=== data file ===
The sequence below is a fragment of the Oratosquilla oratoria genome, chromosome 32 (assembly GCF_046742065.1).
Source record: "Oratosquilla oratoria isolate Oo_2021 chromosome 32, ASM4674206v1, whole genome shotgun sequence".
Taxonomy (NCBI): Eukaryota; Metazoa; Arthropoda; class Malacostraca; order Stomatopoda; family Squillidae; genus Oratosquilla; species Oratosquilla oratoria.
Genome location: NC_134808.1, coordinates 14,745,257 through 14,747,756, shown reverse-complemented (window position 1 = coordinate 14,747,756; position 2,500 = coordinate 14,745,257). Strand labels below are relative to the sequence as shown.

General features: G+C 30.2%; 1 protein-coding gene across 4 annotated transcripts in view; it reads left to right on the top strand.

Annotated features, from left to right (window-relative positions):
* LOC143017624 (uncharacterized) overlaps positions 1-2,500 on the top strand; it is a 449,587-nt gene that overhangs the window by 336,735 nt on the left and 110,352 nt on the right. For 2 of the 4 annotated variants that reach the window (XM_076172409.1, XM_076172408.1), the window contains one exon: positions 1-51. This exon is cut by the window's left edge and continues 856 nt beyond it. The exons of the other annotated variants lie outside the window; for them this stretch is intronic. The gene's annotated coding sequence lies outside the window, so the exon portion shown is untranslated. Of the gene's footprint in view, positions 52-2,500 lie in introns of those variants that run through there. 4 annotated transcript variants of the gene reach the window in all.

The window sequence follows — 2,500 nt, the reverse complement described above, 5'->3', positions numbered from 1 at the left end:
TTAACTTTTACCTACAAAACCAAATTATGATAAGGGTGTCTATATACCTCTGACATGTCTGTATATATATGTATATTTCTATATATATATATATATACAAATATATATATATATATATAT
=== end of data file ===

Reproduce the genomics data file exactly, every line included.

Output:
The sequence below is a fragment of the Oratosquilla oratoria genome, chromosome 32 (assembly GCF_046742065.1).
Source record: "Oratosquilla oratoria isolate Oo_2021 chromosome 32, ASM4674206v1, whole genome shotgun sequence".
Taxonomy (NCBI): Eukaryota; Metazoa; Arthropoda; class Malacostraca; order Stomatopoda; family Squillidae; genus Oratosquilla; species Oratosquilla oratoria.
Genome location: NC_134808.1, coordinates 14,745,257 through 14,747,756, shown reverse-complemented (window position 1 = coordinate 14,747,756; position 2,500 = coordinate 14,745,257). Strand labels below are relative to the sequence as shown.

General features: G+C 30.2%; 1 protein-coding gene across 4 annotated transcripts in view; it reads left to right on the top strand.

Annotated features, from left to right (window-relative positions):
* LOC143017624 (uncharacterized) overlaps positions 1-2,500 on the top strand; it is a 449,587-nt gene that overhangs the window by 336,735 nt on the left and 110,352 nt on the right. For 2 of the 4 annotated variants that reach the window (XM_076172409.1, XM_076172408.1), the window contains one exon: positions 1-51. This exon is cut by the window's left edge and continues 856 nt beyond it. The exons of the other annotated variants lie outside the window; for them this stretch is intronic. The gene's annotated coding sequence lies outside the window, so the exon portion shown is untranslated. Of the gene's footprint in view, positions 52-2,500 lie in introns of those variants that run through there. 4 annotated transcript variants of the gene reach the window in all.

The window sequence follows — 2,500 nt, the reverse complement described above, 5'->3', positions numbered from 1 at the left end:
TTAACTTTTACCTACAAAACCAAATTATGATAAGGGTGTCTATATACCTCTGACATGTCTGTATATATATGTATATTTCTATATATATATATATATACAAATATATATATATATATATAT